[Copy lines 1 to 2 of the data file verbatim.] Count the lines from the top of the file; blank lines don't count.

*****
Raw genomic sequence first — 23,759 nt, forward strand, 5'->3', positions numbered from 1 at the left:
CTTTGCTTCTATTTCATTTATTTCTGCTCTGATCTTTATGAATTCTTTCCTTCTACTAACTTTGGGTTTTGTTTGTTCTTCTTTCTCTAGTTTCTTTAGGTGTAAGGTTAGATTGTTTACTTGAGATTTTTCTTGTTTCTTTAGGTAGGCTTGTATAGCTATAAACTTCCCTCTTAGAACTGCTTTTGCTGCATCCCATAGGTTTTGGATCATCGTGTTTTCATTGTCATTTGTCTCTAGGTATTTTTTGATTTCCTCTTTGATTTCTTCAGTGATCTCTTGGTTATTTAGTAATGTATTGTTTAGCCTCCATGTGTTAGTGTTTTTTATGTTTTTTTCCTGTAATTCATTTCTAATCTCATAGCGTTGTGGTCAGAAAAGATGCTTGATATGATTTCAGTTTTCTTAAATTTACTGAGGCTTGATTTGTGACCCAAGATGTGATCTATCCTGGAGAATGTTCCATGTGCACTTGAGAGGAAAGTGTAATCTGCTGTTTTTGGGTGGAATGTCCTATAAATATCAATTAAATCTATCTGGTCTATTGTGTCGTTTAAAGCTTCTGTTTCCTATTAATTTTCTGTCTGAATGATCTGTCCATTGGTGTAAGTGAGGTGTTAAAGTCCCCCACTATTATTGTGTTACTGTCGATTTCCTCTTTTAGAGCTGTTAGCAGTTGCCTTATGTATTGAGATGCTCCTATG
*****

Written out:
Raw genomic sequence first — 23,759 nt, forward strand, 5'->3', positions numbered from 1 at the left:
CTTTGCTTCTATTTCATTTATTTCTGCTCTGATCTTTATGAATTCTTTCCTTCTACTAACTTTGGGTTTTGTTTGTTCTTCTTTCTCTAGTTTCTTTAGGTGTAAGGTTAGATTGTTTACTTGAGATTTTTCTTGTTTCTTTAGGTAGGCTTGTATAGCTATAAACTTCCCTCTTAGAACTGCTTTTGCTGCATCCCATAGGTTTTGGATCATCGTGTTTTCATTGTCATTTGTCTCTAGGTATTTTTTGATTTCCTCTTTGATTTCTTCAGTGATCTCTTGGTTATTTAGTAATGTATTGTTTAGCCTCCATGTGTTAGTGTTTTTTATGTTTTTTTCCTGTAATTCATTTCTAATCTCATAGCGTTGTGGTCAGAAAAGATGCTTGATATGATTTCAGTTTTCTTAAATTTACTGAGGCTTGATTTGTGACCCAAGATGTGATCTATCCTGGAGAATGTTCCATGTGCACTTGAGAGGAAAGTGTAATCTGCTGTTTTTGGGTGGAATGTCCTATAAATATCAATTAAATCTATCTGGTCTATTGTGTCGTTTAAAGCTTCTGTTTCCTATTAATTTTCTGTCTGAATGATCTGTCCATTGGTGTAAGTGAGGTGTTAAAGTCCCCCACTATTATTGTGTTACTGTCGATTTCCTCTTTTAGAGCTGTTAGCAGTTGCCTTATGTATTGAGATGCTCCTATG